After considering these issues, we find that the instant petition lacks merit.

Firstly, petitioner urges this Court to review the rulings of the DAR, the CSC, and the Court of Appeals, all finding him administratively liable for selling and distributing spurious exemption cards during office hours. He contends that these fact-finding administrative and judicial entities failed to appreciate his defense that the sale and distribution of the UVVRP exemption cards was actually between the complainants and Joseph Tan. In effect, the petitioner asks us to scrutinize once again the weight and veracity of the testimonies of the parties.

Time and again, we have said that a petition under Rule 45 is limited only to questions of law. We could not entertain factual questions already submitted to and ruled upon by the trial courts. Moreover, in a petition for certiorari, normally we review only those committed by the Court of Appeals, and not directly those of the trial court or a quasi-judicial agency, tribunal or officer which rendered the decision in the first instance.[10]

As repeatedly held, we accord great respect to the findings of administrative agencies because they have acquired expertise in their jurisdiction, and we will refrain from questioning their findings, particularly when these are affirmed by the appellate tribunal. We are not inclined to re-examine and re-evaluate the probative value of the evidence proffered in the concerned forum, which had formed the basis of the latter's impugned decision, resolution or order, absent a clear showing of arbitrariness and want of any rational basis therefor.[11]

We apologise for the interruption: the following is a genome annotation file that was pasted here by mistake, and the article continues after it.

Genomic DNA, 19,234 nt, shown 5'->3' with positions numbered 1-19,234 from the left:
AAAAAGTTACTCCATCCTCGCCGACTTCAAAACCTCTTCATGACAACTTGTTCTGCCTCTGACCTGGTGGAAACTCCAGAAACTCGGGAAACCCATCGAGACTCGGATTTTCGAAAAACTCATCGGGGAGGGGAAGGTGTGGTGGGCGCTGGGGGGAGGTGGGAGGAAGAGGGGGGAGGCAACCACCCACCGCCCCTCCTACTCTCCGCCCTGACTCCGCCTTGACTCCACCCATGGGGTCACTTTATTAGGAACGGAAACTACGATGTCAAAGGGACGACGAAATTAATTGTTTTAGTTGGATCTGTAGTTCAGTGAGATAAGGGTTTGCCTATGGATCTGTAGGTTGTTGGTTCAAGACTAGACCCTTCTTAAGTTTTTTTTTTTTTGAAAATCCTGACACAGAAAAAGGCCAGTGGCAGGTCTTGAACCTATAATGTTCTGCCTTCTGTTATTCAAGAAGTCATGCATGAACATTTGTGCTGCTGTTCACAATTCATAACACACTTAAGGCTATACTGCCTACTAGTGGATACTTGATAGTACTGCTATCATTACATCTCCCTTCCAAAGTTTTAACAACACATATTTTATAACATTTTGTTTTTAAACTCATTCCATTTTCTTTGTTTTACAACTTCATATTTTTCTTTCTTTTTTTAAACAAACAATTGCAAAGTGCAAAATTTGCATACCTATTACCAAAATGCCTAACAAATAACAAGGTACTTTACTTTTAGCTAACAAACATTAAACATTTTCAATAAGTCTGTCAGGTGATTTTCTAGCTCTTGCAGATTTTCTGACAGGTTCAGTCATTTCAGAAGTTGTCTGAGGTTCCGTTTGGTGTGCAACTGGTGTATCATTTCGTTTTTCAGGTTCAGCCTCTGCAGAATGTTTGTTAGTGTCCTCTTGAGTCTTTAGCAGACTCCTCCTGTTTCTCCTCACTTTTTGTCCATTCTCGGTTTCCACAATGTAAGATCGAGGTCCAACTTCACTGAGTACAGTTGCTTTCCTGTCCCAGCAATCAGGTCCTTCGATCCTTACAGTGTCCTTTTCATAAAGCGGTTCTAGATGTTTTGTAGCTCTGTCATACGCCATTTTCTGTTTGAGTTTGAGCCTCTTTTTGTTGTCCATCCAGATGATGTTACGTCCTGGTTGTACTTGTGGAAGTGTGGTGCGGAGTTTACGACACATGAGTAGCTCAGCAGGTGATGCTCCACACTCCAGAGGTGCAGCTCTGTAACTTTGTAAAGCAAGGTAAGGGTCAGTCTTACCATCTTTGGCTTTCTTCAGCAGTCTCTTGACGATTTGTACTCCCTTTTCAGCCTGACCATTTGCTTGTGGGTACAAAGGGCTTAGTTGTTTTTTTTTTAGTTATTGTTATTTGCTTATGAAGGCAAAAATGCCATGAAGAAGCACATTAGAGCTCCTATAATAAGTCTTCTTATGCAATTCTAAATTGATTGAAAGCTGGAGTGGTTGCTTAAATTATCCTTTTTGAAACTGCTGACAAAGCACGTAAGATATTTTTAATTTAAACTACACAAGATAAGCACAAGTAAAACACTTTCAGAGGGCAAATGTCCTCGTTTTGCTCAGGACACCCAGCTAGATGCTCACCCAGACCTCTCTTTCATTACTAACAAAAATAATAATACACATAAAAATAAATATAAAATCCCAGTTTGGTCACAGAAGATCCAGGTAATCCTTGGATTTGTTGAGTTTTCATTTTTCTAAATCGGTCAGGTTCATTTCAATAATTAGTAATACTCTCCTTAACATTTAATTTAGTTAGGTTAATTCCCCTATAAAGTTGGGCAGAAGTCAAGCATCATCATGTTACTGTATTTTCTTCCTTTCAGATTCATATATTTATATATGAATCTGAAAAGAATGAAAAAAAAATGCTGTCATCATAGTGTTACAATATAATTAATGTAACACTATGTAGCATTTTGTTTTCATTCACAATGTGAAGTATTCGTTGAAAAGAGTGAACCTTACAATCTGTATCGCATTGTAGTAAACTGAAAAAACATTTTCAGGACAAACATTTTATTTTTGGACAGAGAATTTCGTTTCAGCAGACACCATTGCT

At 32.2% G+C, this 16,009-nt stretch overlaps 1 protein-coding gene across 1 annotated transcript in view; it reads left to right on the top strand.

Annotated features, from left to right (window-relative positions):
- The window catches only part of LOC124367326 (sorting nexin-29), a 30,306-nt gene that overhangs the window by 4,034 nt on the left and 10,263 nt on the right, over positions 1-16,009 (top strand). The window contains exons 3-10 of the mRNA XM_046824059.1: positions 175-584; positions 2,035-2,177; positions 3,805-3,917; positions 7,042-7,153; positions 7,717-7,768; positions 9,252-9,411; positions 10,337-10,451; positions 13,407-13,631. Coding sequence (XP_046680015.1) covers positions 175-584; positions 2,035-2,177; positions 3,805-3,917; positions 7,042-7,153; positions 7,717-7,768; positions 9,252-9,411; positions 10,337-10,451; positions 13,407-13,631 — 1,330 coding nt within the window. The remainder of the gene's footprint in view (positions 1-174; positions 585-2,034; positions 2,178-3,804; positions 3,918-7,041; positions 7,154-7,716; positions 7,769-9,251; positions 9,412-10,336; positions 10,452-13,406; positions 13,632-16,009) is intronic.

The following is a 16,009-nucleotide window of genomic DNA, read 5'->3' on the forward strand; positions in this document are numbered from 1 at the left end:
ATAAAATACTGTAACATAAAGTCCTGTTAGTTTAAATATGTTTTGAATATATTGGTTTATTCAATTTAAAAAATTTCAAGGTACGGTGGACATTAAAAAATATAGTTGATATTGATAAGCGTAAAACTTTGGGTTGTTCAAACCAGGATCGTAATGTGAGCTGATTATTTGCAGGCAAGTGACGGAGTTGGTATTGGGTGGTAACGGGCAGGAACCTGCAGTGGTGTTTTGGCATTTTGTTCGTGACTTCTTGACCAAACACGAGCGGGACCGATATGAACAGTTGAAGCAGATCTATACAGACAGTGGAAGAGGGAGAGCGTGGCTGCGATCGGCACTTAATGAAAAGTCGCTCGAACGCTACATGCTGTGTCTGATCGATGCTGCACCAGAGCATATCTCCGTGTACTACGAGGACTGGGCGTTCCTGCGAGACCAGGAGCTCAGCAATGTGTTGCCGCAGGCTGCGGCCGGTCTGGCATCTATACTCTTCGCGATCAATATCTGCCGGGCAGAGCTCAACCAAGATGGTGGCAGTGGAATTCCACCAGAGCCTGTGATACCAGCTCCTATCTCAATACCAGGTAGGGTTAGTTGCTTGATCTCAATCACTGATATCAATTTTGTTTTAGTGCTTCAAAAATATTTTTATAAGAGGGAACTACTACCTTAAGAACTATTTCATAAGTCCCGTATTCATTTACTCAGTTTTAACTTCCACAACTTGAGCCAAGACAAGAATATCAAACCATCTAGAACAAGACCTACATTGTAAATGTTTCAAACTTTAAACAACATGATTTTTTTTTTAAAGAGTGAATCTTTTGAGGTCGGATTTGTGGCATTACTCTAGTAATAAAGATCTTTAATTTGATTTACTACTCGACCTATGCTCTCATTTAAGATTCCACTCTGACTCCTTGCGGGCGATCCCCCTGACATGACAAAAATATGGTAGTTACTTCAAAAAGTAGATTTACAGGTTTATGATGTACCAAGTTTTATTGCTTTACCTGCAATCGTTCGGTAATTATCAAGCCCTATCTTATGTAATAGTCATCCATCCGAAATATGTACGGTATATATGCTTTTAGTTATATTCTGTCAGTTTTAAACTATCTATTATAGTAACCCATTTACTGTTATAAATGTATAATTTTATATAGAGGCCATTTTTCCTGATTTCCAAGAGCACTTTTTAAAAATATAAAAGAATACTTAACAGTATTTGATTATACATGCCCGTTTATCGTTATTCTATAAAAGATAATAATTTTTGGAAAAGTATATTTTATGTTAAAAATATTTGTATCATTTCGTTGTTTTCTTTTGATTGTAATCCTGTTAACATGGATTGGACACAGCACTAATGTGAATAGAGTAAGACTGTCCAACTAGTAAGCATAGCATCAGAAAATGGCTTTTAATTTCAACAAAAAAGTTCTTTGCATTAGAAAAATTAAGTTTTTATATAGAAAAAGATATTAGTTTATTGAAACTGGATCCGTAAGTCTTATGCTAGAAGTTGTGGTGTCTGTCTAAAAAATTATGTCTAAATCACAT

In any event, as observed by the DAR, the positive declaration of the complainants that the petitioner was the one who approached them and received their money, undermines the petitioner's bare denials.[12]

In its Resolution affirming the Decision of the DAR, the CSC further ruled that the evidence on record fully established that it was the petitioner himself who sold the UVVRP exemption cards to his officemates. He transacted business with his officemates right in their offices and during office hours. Two witnesses for the prosecution, Messrs. Jose Marie Hernando and Gemino Villangca, testified on these points.[13] We are not persuaded by petitioner's plea to reverse these factual findings.

On the second issue, Section 46, Chapter 6, Subtitle A, Title I, Book V of Executive Order No. 292,[14] provides that the offense of conduct prejudicial to the best interest of the service is a ground for disciplinary action. Further, CSC Memorandum Circular No. 19-99[15] classifies it as a grave offense which carries the penalty of suspension (6 mos. 1 day to 1 year) for the first offense, and dismissal for the second offense.[16]